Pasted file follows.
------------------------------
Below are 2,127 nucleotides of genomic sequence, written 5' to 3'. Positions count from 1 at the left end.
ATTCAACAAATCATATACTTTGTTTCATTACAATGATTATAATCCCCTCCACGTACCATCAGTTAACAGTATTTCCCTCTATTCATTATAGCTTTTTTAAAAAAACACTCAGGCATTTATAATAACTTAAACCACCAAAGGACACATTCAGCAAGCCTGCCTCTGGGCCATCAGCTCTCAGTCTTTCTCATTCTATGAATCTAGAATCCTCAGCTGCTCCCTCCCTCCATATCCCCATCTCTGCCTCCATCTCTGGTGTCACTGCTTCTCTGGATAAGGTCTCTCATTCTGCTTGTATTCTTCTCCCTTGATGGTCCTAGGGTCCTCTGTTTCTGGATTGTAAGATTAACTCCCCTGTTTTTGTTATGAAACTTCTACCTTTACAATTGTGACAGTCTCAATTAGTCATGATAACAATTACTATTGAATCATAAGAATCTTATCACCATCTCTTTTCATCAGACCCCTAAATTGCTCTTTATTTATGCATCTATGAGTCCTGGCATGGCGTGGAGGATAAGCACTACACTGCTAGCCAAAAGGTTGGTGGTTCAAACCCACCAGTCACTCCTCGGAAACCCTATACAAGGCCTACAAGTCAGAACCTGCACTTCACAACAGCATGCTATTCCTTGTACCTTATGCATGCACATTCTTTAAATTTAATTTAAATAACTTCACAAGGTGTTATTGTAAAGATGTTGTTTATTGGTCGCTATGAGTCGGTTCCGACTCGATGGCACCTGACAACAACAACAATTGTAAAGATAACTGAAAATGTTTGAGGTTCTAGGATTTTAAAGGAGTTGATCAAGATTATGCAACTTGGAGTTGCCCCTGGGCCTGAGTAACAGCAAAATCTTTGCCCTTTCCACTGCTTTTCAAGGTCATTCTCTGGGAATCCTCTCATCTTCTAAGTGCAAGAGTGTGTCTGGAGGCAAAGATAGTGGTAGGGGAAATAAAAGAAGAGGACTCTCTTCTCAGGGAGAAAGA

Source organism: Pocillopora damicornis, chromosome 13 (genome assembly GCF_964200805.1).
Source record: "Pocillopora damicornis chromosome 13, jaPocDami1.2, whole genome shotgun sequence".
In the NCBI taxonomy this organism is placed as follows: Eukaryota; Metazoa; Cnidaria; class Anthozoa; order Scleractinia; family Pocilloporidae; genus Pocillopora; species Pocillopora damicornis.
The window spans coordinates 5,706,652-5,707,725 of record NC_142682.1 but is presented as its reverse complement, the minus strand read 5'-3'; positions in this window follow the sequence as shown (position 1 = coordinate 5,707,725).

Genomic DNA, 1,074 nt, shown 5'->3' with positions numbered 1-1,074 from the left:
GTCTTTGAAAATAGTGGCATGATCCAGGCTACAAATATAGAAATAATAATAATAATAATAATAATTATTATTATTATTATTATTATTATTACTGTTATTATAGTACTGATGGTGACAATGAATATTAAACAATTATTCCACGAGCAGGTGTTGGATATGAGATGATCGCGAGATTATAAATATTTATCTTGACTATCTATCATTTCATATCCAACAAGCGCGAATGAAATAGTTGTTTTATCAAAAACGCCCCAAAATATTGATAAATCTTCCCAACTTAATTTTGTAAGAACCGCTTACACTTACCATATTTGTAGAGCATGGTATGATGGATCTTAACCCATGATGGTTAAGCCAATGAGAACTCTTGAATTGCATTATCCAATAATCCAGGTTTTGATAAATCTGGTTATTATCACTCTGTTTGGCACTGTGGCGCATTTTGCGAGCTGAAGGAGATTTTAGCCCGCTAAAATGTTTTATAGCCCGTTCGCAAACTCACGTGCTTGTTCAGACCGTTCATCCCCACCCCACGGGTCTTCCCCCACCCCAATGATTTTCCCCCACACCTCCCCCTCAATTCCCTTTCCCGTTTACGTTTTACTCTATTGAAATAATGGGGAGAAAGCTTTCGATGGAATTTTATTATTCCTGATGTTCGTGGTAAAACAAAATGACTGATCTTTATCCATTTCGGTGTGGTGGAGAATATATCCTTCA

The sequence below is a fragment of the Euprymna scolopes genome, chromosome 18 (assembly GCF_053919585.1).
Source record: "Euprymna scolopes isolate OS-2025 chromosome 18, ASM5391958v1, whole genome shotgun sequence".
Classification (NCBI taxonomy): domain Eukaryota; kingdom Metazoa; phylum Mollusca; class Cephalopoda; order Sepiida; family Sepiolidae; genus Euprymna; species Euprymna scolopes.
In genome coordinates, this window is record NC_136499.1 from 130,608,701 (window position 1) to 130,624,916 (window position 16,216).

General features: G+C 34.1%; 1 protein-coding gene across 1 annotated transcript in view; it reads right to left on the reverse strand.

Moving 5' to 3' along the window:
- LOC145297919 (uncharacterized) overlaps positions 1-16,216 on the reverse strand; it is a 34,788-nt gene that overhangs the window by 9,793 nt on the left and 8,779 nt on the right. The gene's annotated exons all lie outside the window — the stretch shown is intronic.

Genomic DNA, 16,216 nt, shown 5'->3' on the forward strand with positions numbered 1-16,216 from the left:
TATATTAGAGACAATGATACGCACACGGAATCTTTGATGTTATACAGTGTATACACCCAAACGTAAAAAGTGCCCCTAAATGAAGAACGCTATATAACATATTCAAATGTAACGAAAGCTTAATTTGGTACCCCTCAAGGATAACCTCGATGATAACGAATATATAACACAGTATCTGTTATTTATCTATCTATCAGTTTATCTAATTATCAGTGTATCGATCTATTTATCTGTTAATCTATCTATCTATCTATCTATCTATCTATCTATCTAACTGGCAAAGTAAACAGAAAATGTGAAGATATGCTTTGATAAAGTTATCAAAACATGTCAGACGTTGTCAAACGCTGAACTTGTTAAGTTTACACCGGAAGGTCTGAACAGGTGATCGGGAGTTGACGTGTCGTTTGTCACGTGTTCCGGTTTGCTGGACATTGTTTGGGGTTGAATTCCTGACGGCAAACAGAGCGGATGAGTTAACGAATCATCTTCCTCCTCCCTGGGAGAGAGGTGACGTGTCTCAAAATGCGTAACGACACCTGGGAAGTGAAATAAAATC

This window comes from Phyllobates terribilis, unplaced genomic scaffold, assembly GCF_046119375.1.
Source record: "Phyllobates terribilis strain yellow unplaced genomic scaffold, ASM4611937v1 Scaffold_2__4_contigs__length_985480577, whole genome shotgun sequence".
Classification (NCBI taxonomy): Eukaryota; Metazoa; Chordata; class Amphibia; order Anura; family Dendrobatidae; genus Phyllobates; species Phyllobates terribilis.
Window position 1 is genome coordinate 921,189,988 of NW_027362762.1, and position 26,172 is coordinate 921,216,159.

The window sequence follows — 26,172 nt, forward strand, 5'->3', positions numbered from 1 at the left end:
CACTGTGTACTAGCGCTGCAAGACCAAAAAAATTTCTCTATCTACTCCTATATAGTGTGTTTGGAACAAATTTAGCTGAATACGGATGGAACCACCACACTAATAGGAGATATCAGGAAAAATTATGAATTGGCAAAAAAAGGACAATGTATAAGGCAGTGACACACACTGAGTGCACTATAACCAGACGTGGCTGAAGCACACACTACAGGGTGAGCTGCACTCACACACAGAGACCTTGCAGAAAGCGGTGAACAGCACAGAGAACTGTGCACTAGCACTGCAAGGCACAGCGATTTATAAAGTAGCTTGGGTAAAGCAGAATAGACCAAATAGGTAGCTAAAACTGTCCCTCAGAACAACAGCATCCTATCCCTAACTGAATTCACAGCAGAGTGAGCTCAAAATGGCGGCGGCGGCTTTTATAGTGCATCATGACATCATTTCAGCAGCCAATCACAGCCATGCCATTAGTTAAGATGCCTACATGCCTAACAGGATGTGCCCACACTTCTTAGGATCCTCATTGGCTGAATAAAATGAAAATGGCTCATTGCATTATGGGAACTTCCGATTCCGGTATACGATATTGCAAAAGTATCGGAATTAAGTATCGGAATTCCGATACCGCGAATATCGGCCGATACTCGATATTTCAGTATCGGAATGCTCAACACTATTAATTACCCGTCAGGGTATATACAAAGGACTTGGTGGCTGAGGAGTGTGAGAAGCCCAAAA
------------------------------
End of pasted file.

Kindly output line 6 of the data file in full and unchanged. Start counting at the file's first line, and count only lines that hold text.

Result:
The window spans coordinates 5,706,652-5,707,725 of record NC_142682.1 but is presented as its reverse complement, the minus strand read 5'-3'; positions in this window follow the sequence as shown (position 1 = coordinate 5,707,725).